A method of evaluating effects of antecedent precipitation on duststorms and its application to Yuma, Arizona, 1981-1988

Climatic Change

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DOI: 10.1007/BF00138374



Precipitation causes several short- and long-term effects on wind-induced surface erodibility and subsequent dust emission. Among the principal effects considered by this paper are soil moisture, soil crusts, and vegetation. A quantitative method is developed to assess these effects using differences between the potential and the actual amounts of dust emitted from dust sources as inferred from surface meteorological measurements obtained downwind from those sources. The results of this assessment must be interpreted with caution, however, when the size and location of dust sources are unknown. Using meteorological data recorded near Yuma, Arizona at the Yuma Marine Corps Air Station (YMCAS), the method is applied to calculate the potential and actual amounts of dust emitted from upwind dust sources during the spring and fall/winter seasons between January 1, 1981 and May 31, 1988. (Spring is considered to be the period between February 1 and May 31; fall/winter, between October 1 and January 31.) Because summer precipitation is intermittent and wind patterns are localized, summer meteorological data are not used to evaluate regional correlations between precipitation and dust storms. For the period between 1981 and 1988, a correlation of -0.60 was found between fall/winter precipitation and the actual amount of dust emitted from sources upwind of YMCAS during the following spring. A particularly strong reduction in dust emission was noted during the springs of 1983 and 1984 following the start of an 'El Nino event' in fall/winter 1982. Photographs taken at a geological and meteorological data-collection (Geomet) site, located in the natural desert 25 km southeast of YMCAS, show a correspondence between increased antecedent precipitation recorded at the site and increased vegetation. Whereas the annual precipitation totals at YMCAS and the Geomet site from the beginning of 1982 through 1984 are high, their seasonal totals, especially during the fall/winter seasons, are disparate. This fall/winter precipitation disparity may account for evidence suggesting that significant vegetation growth occurred at dust sources upwind of YMCAS by spring 1983, but that such growth did not occur at the Geomet site until fall/ winter of 1983. Spatial inhomogeneity in fall/winter precipitation probably contributed to the relatively low correlation (-0.60) between fall/winter precipitation recorded at YMCAS and the actual amount of dust emitted from upwind sources during the following spring. ?? 1990 Kluwer Academic Publishers.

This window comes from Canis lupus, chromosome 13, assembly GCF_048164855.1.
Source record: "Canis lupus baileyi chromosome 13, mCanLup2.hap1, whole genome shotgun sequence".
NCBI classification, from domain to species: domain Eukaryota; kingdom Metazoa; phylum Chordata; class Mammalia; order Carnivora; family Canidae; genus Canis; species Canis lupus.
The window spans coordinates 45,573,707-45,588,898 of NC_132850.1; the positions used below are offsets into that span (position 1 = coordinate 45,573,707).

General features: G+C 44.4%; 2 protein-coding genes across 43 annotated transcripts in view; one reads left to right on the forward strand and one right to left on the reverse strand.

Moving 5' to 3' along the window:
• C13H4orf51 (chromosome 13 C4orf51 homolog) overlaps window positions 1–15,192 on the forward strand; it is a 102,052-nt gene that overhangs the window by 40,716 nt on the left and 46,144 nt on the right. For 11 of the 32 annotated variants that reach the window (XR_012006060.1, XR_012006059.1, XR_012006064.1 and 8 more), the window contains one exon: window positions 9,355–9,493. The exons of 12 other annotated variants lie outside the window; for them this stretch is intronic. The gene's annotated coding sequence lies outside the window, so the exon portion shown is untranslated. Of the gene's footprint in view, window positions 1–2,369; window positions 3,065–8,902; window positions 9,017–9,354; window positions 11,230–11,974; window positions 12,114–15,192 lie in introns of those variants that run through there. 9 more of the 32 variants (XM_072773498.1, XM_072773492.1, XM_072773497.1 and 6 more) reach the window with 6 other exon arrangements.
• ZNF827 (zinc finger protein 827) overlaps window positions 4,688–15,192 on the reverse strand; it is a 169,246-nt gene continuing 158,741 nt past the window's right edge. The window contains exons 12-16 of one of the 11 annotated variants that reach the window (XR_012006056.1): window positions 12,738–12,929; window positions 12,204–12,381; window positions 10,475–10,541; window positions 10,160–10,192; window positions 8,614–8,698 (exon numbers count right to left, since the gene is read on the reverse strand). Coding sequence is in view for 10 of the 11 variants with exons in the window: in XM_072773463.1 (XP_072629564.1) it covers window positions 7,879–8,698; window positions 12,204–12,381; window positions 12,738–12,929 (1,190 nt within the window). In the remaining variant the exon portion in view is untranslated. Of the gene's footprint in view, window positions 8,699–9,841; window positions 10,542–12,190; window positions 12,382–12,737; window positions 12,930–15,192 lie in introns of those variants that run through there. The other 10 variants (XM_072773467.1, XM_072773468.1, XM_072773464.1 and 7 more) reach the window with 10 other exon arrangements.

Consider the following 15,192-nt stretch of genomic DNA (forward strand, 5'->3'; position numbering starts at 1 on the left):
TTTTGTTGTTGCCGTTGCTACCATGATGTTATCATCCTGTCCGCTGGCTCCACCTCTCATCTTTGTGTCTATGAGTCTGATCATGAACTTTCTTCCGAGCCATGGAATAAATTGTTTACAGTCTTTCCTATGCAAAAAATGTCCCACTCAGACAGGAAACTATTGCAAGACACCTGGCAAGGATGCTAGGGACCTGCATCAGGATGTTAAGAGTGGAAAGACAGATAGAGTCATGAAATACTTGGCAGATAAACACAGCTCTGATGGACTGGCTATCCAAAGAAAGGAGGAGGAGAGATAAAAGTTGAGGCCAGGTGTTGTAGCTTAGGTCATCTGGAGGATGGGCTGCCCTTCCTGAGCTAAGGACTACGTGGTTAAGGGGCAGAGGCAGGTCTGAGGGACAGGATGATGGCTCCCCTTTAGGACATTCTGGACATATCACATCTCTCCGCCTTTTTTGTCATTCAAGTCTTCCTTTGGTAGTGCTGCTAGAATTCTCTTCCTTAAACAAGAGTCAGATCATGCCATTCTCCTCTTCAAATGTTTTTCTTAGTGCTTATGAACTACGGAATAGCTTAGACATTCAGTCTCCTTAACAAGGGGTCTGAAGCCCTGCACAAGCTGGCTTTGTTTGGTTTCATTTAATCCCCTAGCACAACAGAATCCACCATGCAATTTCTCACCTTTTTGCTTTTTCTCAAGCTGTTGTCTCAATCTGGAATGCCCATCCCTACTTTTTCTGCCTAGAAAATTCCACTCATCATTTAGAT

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A method of evaluating effects of antecedent precipitation on duststorms and its application to Yuma, Arizona, 1981-1988
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Climatic Change
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Kluwer Academic Publishers
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Climatic Change
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